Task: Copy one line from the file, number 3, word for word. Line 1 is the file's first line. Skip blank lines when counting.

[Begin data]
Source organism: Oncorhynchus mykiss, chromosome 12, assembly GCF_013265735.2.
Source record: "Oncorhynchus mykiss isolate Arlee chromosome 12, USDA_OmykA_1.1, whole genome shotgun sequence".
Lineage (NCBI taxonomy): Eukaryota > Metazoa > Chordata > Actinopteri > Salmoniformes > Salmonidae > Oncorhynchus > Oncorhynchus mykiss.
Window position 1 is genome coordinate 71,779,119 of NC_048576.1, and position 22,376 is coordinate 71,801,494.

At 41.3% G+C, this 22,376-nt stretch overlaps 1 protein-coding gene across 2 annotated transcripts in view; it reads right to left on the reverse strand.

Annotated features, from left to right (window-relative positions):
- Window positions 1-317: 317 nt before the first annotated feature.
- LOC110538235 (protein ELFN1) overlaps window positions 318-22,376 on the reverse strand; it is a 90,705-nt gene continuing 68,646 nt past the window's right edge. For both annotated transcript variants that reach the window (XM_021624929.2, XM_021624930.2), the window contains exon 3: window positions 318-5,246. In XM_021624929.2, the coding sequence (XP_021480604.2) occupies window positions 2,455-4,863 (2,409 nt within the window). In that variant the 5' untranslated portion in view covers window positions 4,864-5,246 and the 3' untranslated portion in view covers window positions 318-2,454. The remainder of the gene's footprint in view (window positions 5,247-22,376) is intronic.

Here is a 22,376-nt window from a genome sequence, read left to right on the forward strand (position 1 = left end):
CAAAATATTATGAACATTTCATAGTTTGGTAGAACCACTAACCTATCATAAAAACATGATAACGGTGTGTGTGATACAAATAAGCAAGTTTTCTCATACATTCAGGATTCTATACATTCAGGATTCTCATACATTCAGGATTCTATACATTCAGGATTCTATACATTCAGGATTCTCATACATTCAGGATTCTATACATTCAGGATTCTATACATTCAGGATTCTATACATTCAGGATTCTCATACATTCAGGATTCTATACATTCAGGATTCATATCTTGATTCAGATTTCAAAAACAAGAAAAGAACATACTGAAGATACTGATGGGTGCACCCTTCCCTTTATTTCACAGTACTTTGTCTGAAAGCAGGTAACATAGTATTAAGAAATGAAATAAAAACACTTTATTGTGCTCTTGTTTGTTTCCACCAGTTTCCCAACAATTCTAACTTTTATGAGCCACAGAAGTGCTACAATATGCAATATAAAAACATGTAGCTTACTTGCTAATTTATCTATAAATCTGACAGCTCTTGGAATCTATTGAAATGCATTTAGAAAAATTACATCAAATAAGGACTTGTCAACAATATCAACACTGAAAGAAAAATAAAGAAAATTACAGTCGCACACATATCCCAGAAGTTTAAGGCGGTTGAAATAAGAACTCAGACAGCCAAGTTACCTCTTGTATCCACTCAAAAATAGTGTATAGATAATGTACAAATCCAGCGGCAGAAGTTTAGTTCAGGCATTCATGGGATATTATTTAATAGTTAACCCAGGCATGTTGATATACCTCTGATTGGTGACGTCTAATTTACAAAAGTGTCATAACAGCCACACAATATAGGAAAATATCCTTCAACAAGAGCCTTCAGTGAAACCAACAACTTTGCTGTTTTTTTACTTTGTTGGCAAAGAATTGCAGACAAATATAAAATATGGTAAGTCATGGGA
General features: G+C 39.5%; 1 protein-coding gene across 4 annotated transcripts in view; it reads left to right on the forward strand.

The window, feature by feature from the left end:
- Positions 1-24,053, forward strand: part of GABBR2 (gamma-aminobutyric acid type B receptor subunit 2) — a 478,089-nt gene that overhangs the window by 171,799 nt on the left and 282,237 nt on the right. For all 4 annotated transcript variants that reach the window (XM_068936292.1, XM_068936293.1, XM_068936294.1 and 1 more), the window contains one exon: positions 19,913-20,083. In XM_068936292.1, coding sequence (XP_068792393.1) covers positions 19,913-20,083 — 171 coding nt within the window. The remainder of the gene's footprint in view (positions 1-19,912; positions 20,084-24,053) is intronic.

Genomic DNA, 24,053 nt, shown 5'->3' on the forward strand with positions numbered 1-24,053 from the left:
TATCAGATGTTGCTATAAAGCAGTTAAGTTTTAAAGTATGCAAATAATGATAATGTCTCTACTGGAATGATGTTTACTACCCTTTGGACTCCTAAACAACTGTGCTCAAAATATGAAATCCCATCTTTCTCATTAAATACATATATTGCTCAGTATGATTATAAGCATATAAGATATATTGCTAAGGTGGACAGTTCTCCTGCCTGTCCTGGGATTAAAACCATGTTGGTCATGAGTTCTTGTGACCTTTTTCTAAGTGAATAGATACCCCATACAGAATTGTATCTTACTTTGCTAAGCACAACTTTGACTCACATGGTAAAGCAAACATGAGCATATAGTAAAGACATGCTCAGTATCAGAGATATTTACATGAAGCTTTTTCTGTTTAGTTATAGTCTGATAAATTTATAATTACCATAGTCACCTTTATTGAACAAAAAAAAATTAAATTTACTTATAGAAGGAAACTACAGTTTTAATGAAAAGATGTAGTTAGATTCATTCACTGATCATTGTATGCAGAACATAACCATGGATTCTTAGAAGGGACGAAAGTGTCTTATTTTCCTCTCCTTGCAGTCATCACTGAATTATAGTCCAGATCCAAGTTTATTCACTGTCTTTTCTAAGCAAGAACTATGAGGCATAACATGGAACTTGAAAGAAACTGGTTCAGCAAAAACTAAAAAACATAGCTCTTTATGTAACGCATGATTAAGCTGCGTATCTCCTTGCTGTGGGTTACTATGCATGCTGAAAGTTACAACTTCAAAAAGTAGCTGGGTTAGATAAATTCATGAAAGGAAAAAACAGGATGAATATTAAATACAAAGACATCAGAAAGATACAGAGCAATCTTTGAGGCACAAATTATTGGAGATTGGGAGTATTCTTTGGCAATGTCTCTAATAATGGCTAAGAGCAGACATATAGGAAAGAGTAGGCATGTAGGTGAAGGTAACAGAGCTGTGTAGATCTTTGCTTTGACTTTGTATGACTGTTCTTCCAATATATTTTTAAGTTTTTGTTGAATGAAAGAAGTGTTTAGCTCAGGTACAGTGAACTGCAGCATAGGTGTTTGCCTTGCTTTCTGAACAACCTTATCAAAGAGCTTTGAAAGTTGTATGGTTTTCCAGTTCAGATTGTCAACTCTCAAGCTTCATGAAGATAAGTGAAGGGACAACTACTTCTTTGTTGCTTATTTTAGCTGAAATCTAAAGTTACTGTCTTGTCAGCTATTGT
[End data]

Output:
Lineage (NCBI taxonomy): Eukaryota > Metazoa > Chordata > Actinopteri > Salmoniformes > Salmonidae > Oncorhynchus > Oncorhynchus mykiss.